Homocysteine Levels Elevated in Alzheimer's Disease

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Researchers identified increased fibrinogen levels and amyloid-β deposits in the blood vessels and brain parenchyma of patients with Alzheimer's disease.
Researchers identified increased fibrinogen levels and amyloid-β deposits in the blood vessels and brain parenchyma of patients with Alzheimer's disease.

HealthDay News -- Plasma homocysteine (HC) and its metabolite homocysteine thiolactone (HCTL) contribute to Alzheimer's disease (AD) pathology via the amyloid-β (Aβ)-fibrinogen interaction, according to a study published online April 19 in the Journal of Thrombosis and Haemostasis.

Young Cheul Chung, from Rockefeller University in New York City, and colleagues examined the specific role of elevated homocysteine levels in AD pathophysiology. Immunohistochemistry, cerebral amyloid angiopathy (CAA), fibrinogen deposition, and their correlation to each other were examined in the brains of AD patients with and without hyperhomocysteinemia (HHC). An AD mouse model was administered a high methionine diet for several months to study AD-HCC comorbidity in detail.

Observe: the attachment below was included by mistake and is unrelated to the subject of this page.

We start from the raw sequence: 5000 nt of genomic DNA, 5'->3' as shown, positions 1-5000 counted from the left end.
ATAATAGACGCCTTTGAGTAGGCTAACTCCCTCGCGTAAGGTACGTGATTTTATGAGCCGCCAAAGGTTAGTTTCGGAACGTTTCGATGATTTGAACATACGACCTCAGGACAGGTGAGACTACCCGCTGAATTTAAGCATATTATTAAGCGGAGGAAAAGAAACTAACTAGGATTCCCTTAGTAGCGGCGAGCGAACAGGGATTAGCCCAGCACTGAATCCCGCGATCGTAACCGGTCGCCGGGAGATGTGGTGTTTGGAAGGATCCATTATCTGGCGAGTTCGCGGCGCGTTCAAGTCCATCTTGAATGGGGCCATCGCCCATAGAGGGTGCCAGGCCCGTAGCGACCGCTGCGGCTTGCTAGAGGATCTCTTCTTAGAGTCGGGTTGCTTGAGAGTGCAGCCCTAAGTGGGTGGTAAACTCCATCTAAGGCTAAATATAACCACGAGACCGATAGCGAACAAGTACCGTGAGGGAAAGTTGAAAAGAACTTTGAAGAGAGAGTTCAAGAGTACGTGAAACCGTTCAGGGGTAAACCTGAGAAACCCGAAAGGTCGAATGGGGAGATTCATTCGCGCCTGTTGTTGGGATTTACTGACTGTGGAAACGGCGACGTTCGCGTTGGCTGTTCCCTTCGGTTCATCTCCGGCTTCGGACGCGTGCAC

In AD patients with HHC, the researchers identified increased fibrinogen levels and amyloid-β (Aβ) deposits in the blood vessels and brain parenchyma. HC and HCTL were found to enhance the interaction between fibrinogen and Aβ, promote tighter fibrin clot formation, and delay fibrinolysis of clots. In an AD mouse model, diet-induced HHC led to severe CAA and parenchymal Aβ deposition, as well as to significant impairments in learning and memory.

"These findings suggest that elevated levels of plasma HC/HCTL contribute to AD pathology via the Aβ-fibrinogen interaction," the authors write.

Abstract
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